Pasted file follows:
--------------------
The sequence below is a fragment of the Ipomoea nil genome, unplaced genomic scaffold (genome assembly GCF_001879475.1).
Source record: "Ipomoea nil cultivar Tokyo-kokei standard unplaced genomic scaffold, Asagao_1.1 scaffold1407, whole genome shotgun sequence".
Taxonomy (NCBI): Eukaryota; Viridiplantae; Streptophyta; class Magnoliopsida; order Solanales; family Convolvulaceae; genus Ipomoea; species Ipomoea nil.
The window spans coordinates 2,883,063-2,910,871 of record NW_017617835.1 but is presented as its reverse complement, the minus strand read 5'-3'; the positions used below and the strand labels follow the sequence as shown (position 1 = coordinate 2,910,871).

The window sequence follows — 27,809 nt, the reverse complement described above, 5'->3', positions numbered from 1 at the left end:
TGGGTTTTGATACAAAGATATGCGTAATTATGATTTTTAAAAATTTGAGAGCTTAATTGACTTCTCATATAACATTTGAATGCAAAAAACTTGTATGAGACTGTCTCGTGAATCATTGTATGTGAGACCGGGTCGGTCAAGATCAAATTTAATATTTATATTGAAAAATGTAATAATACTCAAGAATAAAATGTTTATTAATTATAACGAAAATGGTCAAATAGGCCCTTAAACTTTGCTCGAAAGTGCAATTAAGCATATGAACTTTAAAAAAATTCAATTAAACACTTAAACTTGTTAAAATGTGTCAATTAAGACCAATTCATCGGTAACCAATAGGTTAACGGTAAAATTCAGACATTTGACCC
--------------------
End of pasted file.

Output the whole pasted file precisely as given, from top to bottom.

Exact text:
The sequence below is a fragment of the Ipomoea nil genome, unplaced genomic scaffold (genome assembly GCF_001879475.1).
Source record: "Ipomoea nil cultivar Tokyo-kokei standard unplaced genomic scaffold, Asagao_1.1 scaffold1407, whole genome shotgun sequence".
Taxonomy (NCBI): Eukaryota; Viridiplantae; Streptophyta; class Magnoliopsida; order Solanales; family Convolvulaceae; genus Ipomoea; species Ipomoea nil.
The window spans coordinates 2,883,063-2,910,871 of record NW_017617835.1 but is presented as its reverse complement, the minus strand read 5'-3'; the positions used below and the strand labels follow the sequence as shown (position 1 = coordinate 2,910,871).

The window sequence follows — 27,809 nt, the reverse complement described above, 5'->3', positions numbered from 1 at the left end:
TGGGTTTTGATACAAAGATATGCGTAATTATGATTTTTAAAAATTTGAGAGCTTAATTGACTTCTCATATAACATTTGAATGCAAAAAACTTGTATGAGACTGTCTCGTGAATCATTGTATGTGAGACCGGGTCGGTCAAGATCAAATTTAATATTTATATTGAAAAATGTAATAATACTCAAGAATAAAATGTTTATTAATTATAACGAAAATGGTCAAATAGGCCCTTAAACTTTGCTCGAAAGTGCAATTAAGCATATGAACTTTAAAAAAATTCAATTAAACACTTAAACTTGTTAAAATGTGTCAATTAAGACCAATTCATCGGTAACCAATAGGTTAACGGTAAAATTCAGACATTTGACCC